Portage P9 is the longest portage of the portages between Davidson and Snowshoe lakes. It is about 350 metres and partly goes through a boggy area. It ends at a very nice lake whose waters eventually drain into Snowshoe Lake (Bird River system).

Portage P9a: To Trapline and beyond to Umfreville

Portage P9a, an easy 60 m walk, takes you to Trapline Lake. The landing on Trapline is boulder strewn. Trapline is a long narrow lake that has beaches and a fishing lodge on it. It is a good lake to fish and explore. From Trapline, you can canoe to Werner and then onwards to Umfreville Lake on the English River system.


Wilson used to have a fishing lodge (on the big central island). A forest fire destroyed the lodge and obliterated the good campsites that used to be on Wilson. You may be able create a large capacity site on the peninsula marked with c?’. You should be able to find a rough site somewhere else that can hold perhaps two tents. Trapline has an excellent campsite for a large group at the east end of the largest island that is just before the collection of smaller islands at about the halfway east-west point of the lake.

Bain Route 4

Portage P9: To unnamed lake and beyond to Snowshoe

Refer to map Bain 3.

Portage P10: To "big island" lake and beyond to Snowshoe

Portage P10 is downhill alongside a creek. It is an easy 90 m walk if going downhill.


The large island just south of portage P10 is a good place to camp (marked with a ‘c’). There is room for about 3 tents. There may be other campsites on the unnamed lake. It is worth exploring. It likely is a lake trout lake.Portage P11: Along the creek

As you leave "big island" lake, there is a short rocky channel that is usually navigable. A short paddle beyond that, there is a rapids on the creek. Portage P11 is the rapids portage. It is about 50 metres long.

Bain Route 5

Portage P11: Along the creek

As you leave "big island" lake, there is a short rocky channel that is usually navigable. A short paddle beyond that, there is a rapids on the creek. Portage P11 is the rapids portage. It is about 50 metres long.

Portage P12: Along the creek

Traveling downstream, you paddle through a beaver-created marsh that ends with a waterfall and a rapids obstacle. If the beaver dam at the top of the falls is not breached, the creek section between portages P11 and portage P12 is quite wide. Portage P12 starts at the top of the falls. It is about 150 metres long with a steeper rocky section. The creek just downstream from portage P12 may not be navigable in low water years. You may have to creek walk a bit (the creek bottom is fairly firm).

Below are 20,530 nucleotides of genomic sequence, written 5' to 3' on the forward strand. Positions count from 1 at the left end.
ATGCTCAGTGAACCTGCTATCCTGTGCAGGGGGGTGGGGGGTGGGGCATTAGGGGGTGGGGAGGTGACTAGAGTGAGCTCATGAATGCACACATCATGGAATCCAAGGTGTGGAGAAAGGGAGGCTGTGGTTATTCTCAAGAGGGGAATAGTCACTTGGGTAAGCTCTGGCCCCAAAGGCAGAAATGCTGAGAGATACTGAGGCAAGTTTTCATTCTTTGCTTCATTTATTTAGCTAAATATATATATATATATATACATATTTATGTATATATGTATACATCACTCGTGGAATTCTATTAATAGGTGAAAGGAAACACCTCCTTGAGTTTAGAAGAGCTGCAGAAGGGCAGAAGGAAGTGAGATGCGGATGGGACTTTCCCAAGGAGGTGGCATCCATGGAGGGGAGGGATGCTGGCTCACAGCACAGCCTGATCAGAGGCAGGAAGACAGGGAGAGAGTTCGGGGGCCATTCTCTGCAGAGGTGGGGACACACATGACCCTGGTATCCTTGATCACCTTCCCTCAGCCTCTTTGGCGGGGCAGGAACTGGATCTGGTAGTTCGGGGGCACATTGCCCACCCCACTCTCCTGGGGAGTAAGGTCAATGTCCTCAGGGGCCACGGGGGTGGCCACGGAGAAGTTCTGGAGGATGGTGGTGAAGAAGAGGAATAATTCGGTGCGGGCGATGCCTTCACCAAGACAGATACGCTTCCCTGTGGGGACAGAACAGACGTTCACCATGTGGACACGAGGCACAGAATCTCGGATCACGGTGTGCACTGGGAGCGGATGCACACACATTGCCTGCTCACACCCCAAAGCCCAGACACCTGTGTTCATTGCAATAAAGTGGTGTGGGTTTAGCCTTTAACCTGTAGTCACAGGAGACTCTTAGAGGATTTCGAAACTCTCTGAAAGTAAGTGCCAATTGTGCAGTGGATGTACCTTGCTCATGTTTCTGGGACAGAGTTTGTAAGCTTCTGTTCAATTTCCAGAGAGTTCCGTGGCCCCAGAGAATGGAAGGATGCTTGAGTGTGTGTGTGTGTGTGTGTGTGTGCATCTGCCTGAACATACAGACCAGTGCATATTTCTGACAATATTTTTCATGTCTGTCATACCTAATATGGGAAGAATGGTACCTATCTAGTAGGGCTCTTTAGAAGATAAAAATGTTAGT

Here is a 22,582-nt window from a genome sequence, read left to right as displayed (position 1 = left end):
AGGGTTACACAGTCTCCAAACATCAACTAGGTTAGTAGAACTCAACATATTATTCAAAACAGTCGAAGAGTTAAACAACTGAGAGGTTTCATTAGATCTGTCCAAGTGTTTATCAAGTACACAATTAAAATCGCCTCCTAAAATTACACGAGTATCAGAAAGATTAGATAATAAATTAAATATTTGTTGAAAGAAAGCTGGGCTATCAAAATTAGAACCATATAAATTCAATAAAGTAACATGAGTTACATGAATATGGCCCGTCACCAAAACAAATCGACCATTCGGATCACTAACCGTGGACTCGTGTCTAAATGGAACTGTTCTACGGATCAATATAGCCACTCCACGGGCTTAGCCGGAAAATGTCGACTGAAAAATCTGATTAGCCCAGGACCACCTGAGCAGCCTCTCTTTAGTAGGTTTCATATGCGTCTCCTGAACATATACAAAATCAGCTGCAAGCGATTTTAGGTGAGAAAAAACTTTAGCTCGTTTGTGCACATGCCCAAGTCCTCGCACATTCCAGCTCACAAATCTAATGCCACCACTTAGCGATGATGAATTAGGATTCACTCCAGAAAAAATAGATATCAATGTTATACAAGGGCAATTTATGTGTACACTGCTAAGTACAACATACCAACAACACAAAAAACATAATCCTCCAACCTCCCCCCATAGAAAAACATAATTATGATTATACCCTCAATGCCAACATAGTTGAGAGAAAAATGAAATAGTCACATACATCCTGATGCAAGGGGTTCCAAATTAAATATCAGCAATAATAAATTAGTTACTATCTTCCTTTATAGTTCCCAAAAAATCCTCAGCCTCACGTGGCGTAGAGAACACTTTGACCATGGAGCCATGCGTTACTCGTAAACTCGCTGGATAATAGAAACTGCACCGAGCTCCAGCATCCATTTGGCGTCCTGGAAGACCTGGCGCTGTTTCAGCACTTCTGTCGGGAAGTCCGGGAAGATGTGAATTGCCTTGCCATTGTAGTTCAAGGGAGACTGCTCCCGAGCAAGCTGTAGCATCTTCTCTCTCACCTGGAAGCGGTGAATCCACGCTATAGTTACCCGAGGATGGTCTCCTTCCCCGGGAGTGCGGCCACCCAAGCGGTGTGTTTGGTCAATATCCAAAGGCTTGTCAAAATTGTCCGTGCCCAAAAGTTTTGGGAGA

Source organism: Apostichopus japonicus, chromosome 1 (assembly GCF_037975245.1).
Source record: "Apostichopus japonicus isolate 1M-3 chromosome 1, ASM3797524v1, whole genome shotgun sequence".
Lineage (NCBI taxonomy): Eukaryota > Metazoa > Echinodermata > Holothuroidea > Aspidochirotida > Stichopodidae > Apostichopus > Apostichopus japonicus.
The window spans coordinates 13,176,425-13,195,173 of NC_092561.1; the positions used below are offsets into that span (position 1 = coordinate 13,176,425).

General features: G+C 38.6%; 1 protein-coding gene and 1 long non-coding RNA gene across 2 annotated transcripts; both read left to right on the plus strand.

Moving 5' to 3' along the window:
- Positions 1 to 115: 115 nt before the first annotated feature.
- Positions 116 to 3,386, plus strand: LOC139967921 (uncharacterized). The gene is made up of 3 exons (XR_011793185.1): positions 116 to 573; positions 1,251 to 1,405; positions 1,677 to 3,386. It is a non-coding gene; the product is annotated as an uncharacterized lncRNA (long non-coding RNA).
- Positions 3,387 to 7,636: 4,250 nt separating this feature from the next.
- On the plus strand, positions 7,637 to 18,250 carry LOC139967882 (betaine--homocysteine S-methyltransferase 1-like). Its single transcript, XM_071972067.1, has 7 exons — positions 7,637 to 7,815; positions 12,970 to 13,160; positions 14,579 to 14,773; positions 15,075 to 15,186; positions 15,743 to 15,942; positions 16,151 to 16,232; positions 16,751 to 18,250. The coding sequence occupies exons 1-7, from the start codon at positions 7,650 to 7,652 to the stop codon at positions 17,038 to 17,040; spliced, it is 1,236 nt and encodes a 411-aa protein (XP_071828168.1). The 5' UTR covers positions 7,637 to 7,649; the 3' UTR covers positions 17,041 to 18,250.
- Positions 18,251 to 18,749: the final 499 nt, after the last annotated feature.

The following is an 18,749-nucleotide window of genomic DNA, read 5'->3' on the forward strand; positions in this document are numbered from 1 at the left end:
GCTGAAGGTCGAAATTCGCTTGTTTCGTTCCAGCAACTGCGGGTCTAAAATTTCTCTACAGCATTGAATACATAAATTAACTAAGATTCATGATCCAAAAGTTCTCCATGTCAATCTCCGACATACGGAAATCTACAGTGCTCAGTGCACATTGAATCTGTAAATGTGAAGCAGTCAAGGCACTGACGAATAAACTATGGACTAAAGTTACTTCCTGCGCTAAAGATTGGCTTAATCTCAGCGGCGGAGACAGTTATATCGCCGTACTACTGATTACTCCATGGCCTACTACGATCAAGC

Portage P13: The creek connection between two pond lakes

Option 1: (about 150 m on east side of creek)

You can float/drag/lift the canoe along the creek in high water. The creek is bordered on the west by a canyon wall. On the east side there is a rock garden and bushes. The rock garden has poison ivy near the downstream end. You can portage on the rock garden in low water but watch out for ankle busting perils.

Option 2: (length unknown but more than 150 m on west side of creek

The last time this author went through the area (in 2005), it looked as if there was a portage trail on the west side of the creek, up and over a small hill. It is worth pursuing because portaging on the east side of the creek is not a pleasant experience.

Portages #14: Along the creek

The portage is about 50 metres long. The tricky part is reaching the upstream trailhead because the inlet where the creek leaves the pond lake is shallow and rock-filled. The trailhead changes according to water levels. The place to find it is on the east side of the creek. The downstream end of the portage ends at a creek that is navigable all the way to Snowshoe Lake. The lake has fishing lodges but nevertheless it is a good place to fish and explore.

Once in Snowshoe, you can travel southwestward to McGregor, Elbow, and eventually Tulabi lakes. At the west end of Snowshoe (Snowshoe Falls) you are back in Manitoba. Or, you can travel eastward upstream on the Bird River system to Chase and Eagle lakes. Eagle Lake is at the edge of the southern boundary of Woodland Caribou Park, a wonderful place to canoe.


Snowshoe has many campsites. Three are marked along the westward path towards Tulabi Lake. The two campsites in the channel will hold large groups.

(You may also download a PDF of the Bain Route information)

Canoe Route Information: